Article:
Maybe you've walked past 416 Snack Bar the way I had: late at night, with the streets rain-slicked and quiet, the thunk-thunk and screech of streetcar tracks and a hooting drunk on Queen Street the only sounds. Then there it is, a warm window into a tiny bar on Bathurst Street, with candlelight from proper candle sticks, the happy crescendo of London Calling and shouted conversations, a lineup inside the door.
It's just a dive bar, though, isn't it – a dive bar with a generic, kiosk-in-the-Greyhound station name?
I went in one night, earlier this time, and noticed the drinks list. There was Italian craft beer, cult Chablis, top Champagnes, and a custom-bottled "416 cuvée" Muscadet of sorts from Prince Edward County's Norman Hardie winery. Here I'd been expecting flat Labbatts and oven-temperature Yellow Tail.
The servers seemed all-pro: smart, economical with words, efficient in the manner of the waiters at expensive steakhouses.
And the crowd looked odd, come to think of it – not at all a dive-bar crowd. There were groups of single, bejeweled young women slurping trays of oysters and sipping from flutes, sitting thigh-to-thigh with middle-aged couples gorging on platters of cheese and charcuterie; there were young men in need of shaves and belts to keep their pants up, in backwards ball caps, next to men in ties talking Blue Jays ("Trade Dickey!") over tall boys of Neustadt Sour Krautlager and sloppy, delicious-looking sandwiches.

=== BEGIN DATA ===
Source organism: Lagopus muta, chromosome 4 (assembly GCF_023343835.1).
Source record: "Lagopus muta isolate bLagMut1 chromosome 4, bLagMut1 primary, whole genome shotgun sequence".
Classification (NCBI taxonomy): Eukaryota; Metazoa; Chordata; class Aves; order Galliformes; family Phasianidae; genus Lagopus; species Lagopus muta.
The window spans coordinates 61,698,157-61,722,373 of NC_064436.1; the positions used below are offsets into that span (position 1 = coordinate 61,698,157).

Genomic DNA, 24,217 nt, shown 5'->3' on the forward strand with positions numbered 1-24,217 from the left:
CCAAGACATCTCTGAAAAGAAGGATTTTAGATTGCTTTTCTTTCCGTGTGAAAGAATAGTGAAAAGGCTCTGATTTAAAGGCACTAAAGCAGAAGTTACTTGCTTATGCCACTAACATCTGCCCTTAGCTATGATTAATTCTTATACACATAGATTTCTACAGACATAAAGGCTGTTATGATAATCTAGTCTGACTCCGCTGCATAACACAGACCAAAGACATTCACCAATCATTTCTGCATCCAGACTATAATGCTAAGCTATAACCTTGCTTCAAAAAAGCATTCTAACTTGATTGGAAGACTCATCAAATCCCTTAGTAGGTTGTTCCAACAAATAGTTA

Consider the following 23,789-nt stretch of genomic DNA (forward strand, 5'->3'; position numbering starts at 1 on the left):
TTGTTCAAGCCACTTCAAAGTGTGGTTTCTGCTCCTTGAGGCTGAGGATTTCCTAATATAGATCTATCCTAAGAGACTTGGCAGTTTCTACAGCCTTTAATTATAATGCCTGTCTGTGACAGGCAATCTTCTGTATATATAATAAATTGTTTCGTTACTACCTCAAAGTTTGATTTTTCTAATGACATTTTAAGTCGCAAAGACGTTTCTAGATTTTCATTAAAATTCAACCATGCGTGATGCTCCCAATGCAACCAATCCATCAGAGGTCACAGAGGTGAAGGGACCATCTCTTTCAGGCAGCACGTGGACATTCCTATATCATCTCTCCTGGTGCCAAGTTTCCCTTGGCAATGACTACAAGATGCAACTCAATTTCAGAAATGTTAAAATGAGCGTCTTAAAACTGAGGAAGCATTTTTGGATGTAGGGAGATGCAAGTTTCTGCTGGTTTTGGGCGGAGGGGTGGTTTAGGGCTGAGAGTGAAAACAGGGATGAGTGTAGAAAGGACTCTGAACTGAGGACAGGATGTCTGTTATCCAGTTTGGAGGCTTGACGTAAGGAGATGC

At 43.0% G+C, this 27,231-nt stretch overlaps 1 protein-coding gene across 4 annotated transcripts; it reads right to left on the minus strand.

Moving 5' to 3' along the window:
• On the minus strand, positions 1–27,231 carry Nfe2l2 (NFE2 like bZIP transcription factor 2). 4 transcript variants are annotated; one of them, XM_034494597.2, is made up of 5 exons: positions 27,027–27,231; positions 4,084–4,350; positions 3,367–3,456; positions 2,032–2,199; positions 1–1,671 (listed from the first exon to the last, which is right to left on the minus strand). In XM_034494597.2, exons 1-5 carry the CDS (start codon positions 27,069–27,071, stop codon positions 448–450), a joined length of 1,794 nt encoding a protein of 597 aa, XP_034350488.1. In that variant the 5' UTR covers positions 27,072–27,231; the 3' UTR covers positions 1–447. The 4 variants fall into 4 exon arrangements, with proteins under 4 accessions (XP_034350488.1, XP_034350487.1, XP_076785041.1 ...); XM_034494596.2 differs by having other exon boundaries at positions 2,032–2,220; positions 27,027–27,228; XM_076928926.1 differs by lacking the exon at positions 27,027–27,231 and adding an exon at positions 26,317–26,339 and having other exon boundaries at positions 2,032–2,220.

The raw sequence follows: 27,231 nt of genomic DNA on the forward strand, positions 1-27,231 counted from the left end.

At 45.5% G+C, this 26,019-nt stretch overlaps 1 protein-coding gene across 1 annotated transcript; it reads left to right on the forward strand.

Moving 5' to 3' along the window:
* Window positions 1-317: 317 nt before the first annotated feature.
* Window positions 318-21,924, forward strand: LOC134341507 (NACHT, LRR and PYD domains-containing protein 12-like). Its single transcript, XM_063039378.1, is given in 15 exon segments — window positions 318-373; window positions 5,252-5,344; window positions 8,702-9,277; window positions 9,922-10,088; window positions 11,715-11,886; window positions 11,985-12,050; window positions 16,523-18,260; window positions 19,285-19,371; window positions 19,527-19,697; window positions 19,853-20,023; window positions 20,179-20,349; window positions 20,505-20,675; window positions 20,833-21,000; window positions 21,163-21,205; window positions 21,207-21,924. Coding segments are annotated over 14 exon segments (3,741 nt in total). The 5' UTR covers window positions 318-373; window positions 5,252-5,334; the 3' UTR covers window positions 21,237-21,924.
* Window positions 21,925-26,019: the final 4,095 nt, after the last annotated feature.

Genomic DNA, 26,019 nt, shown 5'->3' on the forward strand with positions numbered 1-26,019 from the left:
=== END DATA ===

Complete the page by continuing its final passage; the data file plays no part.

For two years I'd walked past 416 Snack Bar and didn't get it. Who eats at 1 in the morning? Mea culpa. They open at 5 p.m., I later realized. There's good food there. I should have known – especially because this is where chefs eat, crowded around the tables after their kitchens close.
They eat puffy, beef-fat basted Yorkshire puddings stuffed with whipped potato, short rib and freshly-grated horseradish. They eat crisp-sweet Korean fried chicken, spicy tuna hand rolls, fresh, crunchy vegetable-packed steamed buns, and $4 "mini-Mac" sliders (Big Macs, but so much better; take note, the menu changes often). They eat platters of deep-fried arctic char brandade and tempura shrimp with citrusy, savoury ponzu, and alabaster scallop ceviche with feathery dill sprigs, on tortilla chips.
On the best nights, 416 also has Trinidadian doubles, which are sandwiches made from golden, fried-to-order fritters, stuffed with spicy chickpea curry and tamarind chutney and fragrant with tumeric. They're not "elevated," or "deconstructed," or dumbed down – they're just terrific Trini doubles that you can eat with a glass of Riesling, while listening to Lost in the Supermarket. This last part makes them unbelievably good.
Owners Adrian Ravinsky and David Stewart met in elementary school, and worked together as bus boys at Ferro, on St. Clair Avenue West, when they were teens. Over the next decade they moved up through the city's service ranks, wondering all the while why Toronto didn't have better late-night spots to eat and drink, Mr. Ravinsky said.
They opened 416 Snack Bar in January, 2011, with five years of tip money as their budget. Their chef is 28-year-old Rory McGouran, who learned to cook at Scaramouche.